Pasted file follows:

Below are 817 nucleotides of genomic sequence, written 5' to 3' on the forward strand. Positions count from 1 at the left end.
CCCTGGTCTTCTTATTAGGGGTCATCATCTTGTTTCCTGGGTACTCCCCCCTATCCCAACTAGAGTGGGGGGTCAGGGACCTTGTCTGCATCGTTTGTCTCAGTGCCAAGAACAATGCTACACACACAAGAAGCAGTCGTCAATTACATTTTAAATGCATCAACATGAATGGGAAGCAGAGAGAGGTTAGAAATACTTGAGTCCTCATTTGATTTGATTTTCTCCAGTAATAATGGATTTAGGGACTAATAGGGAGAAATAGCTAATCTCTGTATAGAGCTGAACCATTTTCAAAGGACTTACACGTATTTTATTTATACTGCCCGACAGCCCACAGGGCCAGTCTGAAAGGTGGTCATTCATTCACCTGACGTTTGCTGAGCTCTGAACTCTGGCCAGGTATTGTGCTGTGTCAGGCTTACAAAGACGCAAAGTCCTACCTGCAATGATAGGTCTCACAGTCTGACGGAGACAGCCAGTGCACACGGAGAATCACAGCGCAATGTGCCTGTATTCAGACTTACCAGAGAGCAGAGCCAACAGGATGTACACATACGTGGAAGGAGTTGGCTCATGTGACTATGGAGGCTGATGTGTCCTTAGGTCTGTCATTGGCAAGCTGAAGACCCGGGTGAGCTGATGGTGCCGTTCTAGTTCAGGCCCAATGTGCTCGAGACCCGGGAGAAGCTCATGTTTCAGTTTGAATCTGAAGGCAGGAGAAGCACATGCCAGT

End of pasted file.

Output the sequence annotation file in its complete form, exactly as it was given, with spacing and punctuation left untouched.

Below are 817 nucleotides of genomic sequence, written 5' to 3' on the forward strand. Positions count from 1 at the left end.
CCCTGGTCTTCTTATTAGGGGTCATCATCTTGTTTCCTGGGTACTCCCCCCTATCCCAACTAGAGTGGGGGGTCAGGGACCTTGTCTGCATCGTTTGTCTCAGTGCCAAGAACAATGCTACACACACAAGAAGCAGTCGTCAATTACATTTTAAATGCATCAACATGAATGGGAAGCAGAGAGAGGTTAGAAATACTTGAGTCCTCATTTGATTTGATTTTCTCCAGTAATAATGGATTTAGGGACTAATAGGGAGAAATAGCTAATCTCTGTATAGAGCTGAACCATTTTCAAAGGACTTACACGTATTTTATTTATACTGCCCGACAGCCCACAGGGCCAGTCTGAAAGGTGGTCATTCATTCACCTGACGTTTGCTGAGCTCTGAACTCTGGCCAGGTATTGTGCTGTGTCAGGCTTACAAAGACGCAAAGTCCTACCTGCAATGATAGGTCTCACAGTCTGACGGAGACAGCCAGTGCACACGGAGAATCACAGCGCAATGTGCCTGTATTCAGACTTACCAGAGAGCAGAGCCAACAGGATGTACACATACGTGGAAGGAGTTGGCTCATGTGACTATGGAGGCTGATGTGTCCTTAGGTCTGTCATTGGCAAGCTGAAGACCCGGGTGAGCTGATGGTGCCGTTCTAGTTCAGGCCCAATGTGCTCGAGACCCGGGAGAAGCTCATGTTTCAGTTTGAATCTGAAGGCAGGAGAAGCACATGCCAGT